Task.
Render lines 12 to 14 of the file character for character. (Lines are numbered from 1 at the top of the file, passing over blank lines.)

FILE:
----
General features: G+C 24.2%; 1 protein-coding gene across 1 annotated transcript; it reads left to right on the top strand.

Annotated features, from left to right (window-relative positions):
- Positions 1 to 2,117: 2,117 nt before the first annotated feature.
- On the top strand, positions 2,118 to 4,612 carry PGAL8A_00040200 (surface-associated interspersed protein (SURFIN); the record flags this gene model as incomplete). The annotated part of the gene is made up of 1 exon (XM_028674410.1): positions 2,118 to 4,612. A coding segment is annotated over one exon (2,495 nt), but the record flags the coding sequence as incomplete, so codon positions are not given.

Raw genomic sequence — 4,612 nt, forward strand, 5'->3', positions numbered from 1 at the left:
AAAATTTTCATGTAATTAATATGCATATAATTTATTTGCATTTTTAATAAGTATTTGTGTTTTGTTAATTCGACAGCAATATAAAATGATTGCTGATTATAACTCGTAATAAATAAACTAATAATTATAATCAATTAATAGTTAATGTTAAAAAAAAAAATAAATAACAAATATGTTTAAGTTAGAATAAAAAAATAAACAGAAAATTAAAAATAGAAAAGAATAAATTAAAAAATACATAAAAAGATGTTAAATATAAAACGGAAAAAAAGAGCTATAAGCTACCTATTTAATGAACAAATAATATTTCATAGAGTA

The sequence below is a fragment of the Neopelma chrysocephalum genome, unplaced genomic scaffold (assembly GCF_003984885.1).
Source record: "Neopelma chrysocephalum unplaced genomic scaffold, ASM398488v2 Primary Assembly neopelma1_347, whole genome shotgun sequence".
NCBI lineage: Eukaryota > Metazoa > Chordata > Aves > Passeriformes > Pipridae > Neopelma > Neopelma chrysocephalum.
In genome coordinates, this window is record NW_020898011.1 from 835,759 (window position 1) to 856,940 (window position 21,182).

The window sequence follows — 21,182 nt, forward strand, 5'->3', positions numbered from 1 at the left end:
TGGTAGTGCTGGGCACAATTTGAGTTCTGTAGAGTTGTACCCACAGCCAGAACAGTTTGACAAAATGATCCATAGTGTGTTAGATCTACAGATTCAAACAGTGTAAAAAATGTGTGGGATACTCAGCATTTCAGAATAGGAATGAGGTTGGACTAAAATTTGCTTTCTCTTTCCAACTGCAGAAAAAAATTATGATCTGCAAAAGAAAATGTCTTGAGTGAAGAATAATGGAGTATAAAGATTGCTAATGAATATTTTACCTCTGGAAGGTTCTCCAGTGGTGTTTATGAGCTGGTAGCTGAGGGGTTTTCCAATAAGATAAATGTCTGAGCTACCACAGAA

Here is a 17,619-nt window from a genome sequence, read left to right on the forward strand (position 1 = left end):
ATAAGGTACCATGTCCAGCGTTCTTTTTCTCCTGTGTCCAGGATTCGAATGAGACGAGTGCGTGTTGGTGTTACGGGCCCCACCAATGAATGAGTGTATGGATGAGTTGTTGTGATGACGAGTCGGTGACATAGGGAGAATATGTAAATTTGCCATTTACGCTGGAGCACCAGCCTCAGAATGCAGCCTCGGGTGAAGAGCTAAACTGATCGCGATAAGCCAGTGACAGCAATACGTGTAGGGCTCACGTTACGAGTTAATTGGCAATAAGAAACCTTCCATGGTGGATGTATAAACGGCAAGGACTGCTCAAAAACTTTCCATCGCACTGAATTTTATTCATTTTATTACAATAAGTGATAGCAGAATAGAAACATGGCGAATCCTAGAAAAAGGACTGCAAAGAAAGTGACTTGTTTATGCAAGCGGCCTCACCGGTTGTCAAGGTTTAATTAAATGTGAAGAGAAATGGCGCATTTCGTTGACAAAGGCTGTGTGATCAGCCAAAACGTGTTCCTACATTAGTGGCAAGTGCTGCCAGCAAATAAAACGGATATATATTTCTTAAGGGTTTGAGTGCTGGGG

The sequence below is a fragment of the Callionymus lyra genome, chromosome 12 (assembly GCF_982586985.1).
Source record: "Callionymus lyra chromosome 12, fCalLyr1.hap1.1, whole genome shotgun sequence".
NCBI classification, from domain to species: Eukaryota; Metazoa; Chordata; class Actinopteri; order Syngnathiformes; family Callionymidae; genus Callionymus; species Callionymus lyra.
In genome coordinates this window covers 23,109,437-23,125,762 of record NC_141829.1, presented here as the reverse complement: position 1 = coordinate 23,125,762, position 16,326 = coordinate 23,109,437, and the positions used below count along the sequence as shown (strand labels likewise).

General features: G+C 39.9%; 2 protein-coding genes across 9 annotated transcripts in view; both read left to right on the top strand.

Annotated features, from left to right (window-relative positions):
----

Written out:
TGGTAGTGCTGGGCACAATTTGAGTTCTGTAGAGTTGTACCCACAGCCAGAACAGTTTGACAAAATGATCCATAGTGTGTTAGATCTACAGATTCAAACAGTGTAAAAAATGTGTGGGATACTCAGCATTTCAGAATAGGAATGAGGTTGGACTAAAATTTGCTTTCTCTTTCCAACTGCAGAAAAAAATTATGATCTGCAAAAGAAAATGTCTTGAGTGAAGAATAATGGAGTATAAAGATTGCTAATGAATATTTTACCTCTGGAAGGTTCTCCAGTGGTGTTTATGAGCTGGTAGCTGAGGGGTTTTCCAATAAGATAAATGTCTGAGCTACCACAGAA

Here is a 17,619-nt window from a genome sequence, read left to right on the forward strand (position 1 = left end):
ATAAGGTACCATGTCCAGCGTTCTTTTTCTCCTGTGTCCAGGATTCGAATGAGACGAGTGCGTGTTGGTGTTACGGGCCCCACCAATGAATGAGTGTATGGATGAGTTGTTGTGATGACGAGTCGGTGACATAGGGAGAATATGTAAATTTGCCATTTACGCTGGAGCACCAGCCTCAGAATGCAGCCTCGGGTGAAGAGCTAAACTGATCGCGATAAGCCAGTGACAGCAATACGTGTAGGGCTCACGTTACGAGTTAATTGGCAATAAGAAACCTTCCATGGTGGATGTATAAACGGCAAGGACTGCTCAAAAACTTTCCATCGCACTGAATTTTATTCATTTTATTACAATAAGTGATAGCAGAATAGAAACATGGCGAATCCTAGAAAAAGGACTGCAAAGAAAGTGACTTGTTTATGCAAGCGGCCTCACCGGTTGTCAAGGTTTAATTAAATGTGAAGAGAAATGGCGCATTTCGTTGACAAAGGCTGTGTGATCAGCCAAAACGTGTTCCTACATTAGTGGCAAGTGCTGCCAGCAAATAAAACGGATATATATTTCTTAAGGGTTTGAGTGCTGGGG